This massive project landed on the desks of Unimark International (the duo’s design firm) in 1965, but it took them seven years of monitoring commuter behavior before debuting the clean information designs, which were initially met with complaints and confusion when they were introduced in 1972.
The uniform, multicolored stripes of the map — or diagram, as Vignelli preferred — ran up, down and across instead of accurately representing the mass of interwoven railway lines that he referred to as spaghetti. It removed all topographic characteristics from the above-ground boroughs too, reducing cityscapes and landmarks to geometric slices of grey and beige. This was particularly confounding to tourists searching for Central Park’s southern end, since its northern tip was a 51-block walk away, but looked to be a much shorter distance on the diagram.
“Change is often slow and hard to digest, even in the city that never sleeps”
In a 2006 interview with The New York Times, Vignelli addressed the counterintuitive clash of colors and shapes. “Of course, I know the park is green and not grey. Who cares? You want to go from Point A to Point B, period.”
Perhaps the post-1972 riders who navigated the spaghetti tangle had forgotten what preceded Vignelli and Noorda’s bare, abstract approach. After all, change is often slow and hard to digest, even in the city that never sleeps.
Some 30 years earlier, Frank Pick and Harry Beck’s contemporary overhaul of the London Underground debuted to UK commuters. It was a simplified style that influenced Vignelli but had not yet made it across the pond. The tube map was inspired by electrical circuit diagrams, snubbing geographical accuracy by expanding the central London area for improved detail and easier navigation.
While London commuters and tourists were adjusting to color coded lines and 45-degree diagonals, New York residents and visitors were being bombarded with a shouting jungle of conflicting signage and directional confusion. The NYCTA recognized the overwhelming need for a modern overhaul of a system (or lack thereof) that was void of consistency, hierarchy and logic. At the urging of Mildred Constantine — associate curator of the Museum of Modern Art’s design and architecture department — they hired Unimark. It would be the defining project of Vignelli and Noorda’s careers, and a topic of lifelong scrutiny and discussion.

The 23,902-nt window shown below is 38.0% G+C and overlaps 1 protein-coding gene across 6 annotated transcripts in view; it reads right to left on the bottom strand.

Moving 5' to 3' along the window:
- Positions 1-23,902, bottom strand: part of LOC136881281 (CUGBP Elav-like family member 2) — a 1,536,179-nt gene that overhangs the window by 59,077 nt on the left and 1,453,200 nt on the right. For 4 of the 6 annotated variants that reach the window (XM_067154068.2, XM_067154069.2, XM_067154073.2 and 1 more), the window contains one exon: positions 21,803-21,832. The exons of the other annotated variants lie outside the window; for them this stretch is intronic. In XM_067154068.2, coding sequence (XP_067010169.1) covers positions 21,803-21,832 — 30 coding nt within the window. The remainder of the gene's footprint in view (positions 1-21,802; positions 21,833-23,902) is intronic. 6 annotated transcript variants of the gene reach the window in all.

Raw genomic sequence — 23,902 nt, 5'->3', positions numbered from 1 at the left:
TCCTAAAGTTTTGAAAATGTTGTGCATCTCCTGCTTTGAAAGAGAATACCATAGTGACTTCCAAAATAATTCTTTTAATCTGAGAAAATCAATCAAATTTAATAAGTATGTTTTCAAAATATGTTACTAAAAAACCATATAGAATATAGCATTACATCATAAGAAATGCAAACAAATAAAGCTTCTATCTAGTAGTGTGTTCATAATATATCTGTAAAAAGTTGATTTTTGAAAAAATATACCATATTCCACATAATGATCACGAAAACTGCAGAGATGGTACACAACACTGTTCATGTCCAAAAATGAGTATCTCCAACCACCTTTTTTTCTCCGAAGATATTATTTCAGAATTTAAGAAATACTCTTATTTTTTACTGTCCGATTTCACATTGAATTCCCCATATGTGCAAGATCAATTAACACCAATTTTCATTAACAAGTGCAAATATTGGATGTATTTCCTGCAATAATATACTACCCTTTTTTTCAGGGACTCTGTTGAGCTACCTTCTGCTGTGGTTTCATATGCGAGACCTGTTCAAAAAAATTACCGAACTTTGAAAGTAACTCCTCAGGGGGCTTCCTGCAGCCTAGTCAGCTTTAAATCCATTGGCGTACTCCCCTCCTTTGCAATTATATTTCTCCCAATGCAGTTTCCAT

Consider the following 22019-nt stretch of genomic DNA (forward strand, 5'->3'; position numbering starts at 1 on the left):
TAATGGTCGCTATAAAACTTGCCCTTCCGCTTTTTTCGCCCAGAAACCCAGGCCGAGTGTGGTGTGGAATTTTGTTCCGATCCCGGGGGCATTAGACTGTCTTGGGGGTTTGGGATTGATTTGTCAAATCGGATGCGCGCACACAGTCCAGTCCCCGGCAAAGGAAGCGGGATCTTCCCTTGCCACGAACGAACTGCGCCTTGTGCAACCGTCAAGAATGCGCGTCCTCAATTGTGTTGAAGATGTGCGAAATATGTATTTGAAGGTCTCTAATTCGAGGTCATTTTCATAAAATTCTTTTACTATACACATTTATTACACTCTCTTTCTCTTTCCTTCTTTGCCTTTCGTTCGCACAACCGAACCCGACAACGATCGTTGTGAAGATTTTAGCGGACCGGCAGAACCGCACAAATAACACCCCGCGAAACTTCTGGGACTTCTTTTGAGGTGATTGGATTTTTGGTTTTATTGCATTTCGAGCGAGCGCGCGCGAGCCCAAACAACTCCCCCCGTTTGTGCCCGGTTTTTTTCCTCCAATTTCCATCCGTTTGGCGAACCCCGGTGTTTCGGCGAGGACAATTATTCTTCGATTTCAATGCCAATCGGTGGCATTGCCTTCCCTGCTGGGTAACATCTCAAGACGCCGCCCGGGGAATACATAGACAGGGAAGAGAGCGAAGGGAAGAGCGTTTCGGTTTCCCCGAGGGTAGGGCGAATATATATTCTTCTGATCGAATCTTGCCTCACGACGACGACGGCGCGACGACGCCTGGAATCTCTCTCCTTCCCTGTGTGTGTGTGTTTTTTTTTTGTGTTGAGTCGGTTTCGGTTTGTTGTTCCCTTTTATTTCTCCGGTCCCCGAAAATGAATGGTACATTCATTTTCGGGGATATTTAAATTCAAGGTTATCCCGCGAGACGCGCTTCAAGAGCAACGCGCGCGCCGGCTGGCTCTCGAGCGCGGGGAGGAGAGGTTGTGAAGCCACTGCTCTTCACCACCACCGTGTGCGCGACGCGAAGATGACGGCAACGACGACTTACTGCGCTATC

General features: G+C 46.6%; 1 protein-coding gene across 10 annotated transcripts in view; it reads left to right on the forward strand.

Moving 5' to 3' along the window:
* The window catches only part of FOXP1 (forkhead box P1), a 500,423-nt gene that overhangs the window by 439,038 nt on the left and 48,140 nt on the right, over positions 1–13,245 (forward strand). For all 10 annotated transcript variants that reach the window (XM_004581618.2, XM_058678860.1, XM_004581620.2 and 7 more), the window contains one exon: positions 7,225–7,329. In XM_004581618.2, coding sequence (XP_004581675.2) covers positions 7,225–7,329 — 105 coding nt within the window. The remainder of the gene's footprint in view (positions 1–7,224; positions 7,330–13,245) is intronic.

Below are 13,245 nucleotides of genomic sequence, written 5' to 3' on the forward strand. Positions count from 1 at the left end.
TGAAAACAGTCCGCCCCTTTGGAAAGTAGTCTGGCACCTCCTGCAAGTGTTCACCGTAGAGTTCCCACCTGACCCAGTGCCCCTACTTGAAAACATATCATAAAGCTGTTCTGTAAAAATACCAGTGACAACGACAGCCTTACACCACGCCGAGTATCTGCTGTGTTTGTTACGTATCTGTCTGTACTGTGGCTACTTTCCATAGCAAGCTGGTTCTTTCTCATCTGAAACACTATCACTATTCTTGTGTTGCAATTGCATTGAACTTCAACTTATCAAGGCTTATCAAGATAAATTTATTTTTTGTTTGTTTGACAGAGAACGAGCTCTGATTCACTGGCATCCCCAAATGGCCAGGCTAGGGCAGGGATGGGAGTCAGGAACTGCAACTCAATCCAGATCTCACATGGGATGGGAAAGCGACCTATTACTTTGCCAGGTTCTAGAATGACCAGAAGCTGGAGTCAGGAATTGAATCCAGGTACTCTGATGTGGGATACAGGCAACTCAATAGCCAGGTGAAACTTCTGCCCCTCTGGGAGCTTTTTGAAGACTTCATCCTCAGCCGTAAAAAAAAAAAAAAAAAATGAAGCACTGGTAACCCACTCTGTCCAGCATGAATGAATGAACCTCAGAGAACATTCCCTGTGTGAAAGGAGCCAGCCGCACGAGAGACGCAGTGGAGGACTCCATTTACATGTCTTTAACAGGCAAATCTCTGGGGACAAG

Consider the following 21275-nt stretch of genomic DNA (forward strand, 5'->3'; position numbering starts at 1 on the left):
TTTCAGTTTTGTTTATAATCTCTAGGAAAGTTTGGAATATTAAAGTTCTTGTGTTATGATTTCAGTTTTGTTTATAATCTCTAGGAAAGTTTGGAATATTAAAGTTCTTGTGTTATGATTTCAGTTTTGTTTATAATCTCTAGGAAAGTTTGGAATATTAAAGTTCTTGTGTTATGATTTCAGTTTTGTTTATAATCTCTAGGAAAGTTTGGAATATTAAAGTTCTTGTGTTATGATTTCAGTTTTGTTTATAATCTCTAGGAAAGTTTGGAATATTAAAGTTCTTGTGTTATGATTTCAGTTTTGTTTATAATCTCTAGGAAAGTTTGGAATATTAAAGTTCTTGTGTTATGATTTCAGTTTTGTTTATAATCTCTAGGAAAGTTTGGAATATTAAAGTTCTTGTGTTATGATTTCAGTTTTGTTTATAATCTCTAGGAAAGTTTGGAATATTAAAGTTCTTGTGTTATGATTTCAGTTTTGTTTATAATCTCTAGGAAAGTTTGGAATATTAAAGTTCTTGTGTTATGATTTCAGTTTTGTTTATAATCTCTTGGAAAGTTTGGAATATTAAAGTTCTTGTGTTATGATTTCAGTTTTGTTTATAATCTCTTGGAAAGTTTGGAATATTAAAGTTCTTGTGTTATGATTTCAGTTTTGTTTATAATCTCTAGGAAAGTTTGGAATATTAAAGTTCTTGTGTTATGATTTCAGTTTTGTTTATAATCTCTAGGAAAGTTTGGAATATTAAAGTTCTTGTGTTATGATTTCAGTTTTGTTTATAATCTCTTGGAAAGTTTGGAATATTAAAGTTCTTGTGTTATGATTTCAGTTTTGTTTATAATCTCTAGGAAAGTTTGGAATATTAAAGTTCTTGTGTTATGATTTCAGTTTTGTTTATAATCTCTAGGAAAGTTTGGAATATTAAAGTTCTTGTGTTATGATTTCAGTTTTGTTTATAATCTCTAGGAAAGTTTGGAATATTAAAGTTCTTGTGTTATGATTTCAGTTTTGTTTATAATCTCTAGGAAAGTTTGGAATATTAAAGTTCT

Their solution included signage of black text on a white background at each station front, which has since been reversed, accompanied by colored dots to signify line access. Design connoisseurs loved the diagram despite the public protest. It took some time for it to reach icon status, however, and it should be noted that the 1972 diagram was one of four designs that Vignelli had proposed — all four of which were designed to complement one another at each individual station. However, only the 1972 diagram was adopted, and even then it was not subject to consumer feedback before being unveiled to the masses.
In 1979, following criticism of Vignelli’s “abstract” diagram, a series of redesigns and consumer research, the 1972 diagram was replaced with a more geographic version designed by Michael Hertz Associates. And in the 1980s, the typeface Akzidenz-Grotesk (commonly known as Standard) that ruled Unimark’s concept was slowly replaced with the ever-worthy Helvetica until the latter was made the official typeface in 1989.
In 2011, the Metropolitan Transit Authority (formerly the NYCTA) invited Vignelli to riff off his original 1972 design. The project was a new version for its Weekender website and app, which alerts passengers to changes in subway service.
Vignelli’s 1970 New York City Transit Authority Graphic Standards Manual was reissued in 2014, and well-received. The oversized tome is the definitive guide to the subway system and includes color-coded indexes, copy editing standards, spacing rules, and most importantly, a pre-measured typographical symbol layout for each and every letter of the alphabet, complete with tracking notes.
The manual also includes a specific and comprehensive eight-level schematic for placing signage throughout stations, designed to maximize rider understanding. This was the result of those seven years spent by Vignelli and Noorda quietly observing passengers station by station. Their intent was pure: craft a system that would transcend language barriers and dismiss biased ties to city monuments.
Throughout the years Vignelli would come to be known for many more iconic designs, including the American Airlines, Bloomingdale’s, IBM and Knoll identities. However, the NYC Subway branding has drawn long-lasting attention from UX, information and graphic designers, along with city-loving cartographers.
“Their intent was pure: craft a system that would transcend language barriers”
In person, the designs are so unassuming and have become as much a part of New York’s essence as the neon glow of Katz’s Delicatessen. The wayfinding details are seamlessly woven into the fabric of the city. Many a commuter or tourist will pop in and out of stations without stopping to consider the legacy behind the lines. As type designer Erik Spiekermann said, “You only notice design when it’s bad.”
Although he passed away in 2014 at the age of 83, Vignelli can rest easy knowing his designs were a mixed bag of success and incurable intrigue. The system he created for the city he came to call home exists today much like he did — as a significant and integral piece in the brazen, consuming, romantic metropolis that is New York City.
*As seen in the complimentary print edition of The Journal by Herschel Supply. Issue 09 (Fall/Winter 2017) is available at global stockists, and as a surprise gift with select US, Canada, EU and UK online orders for a limited time.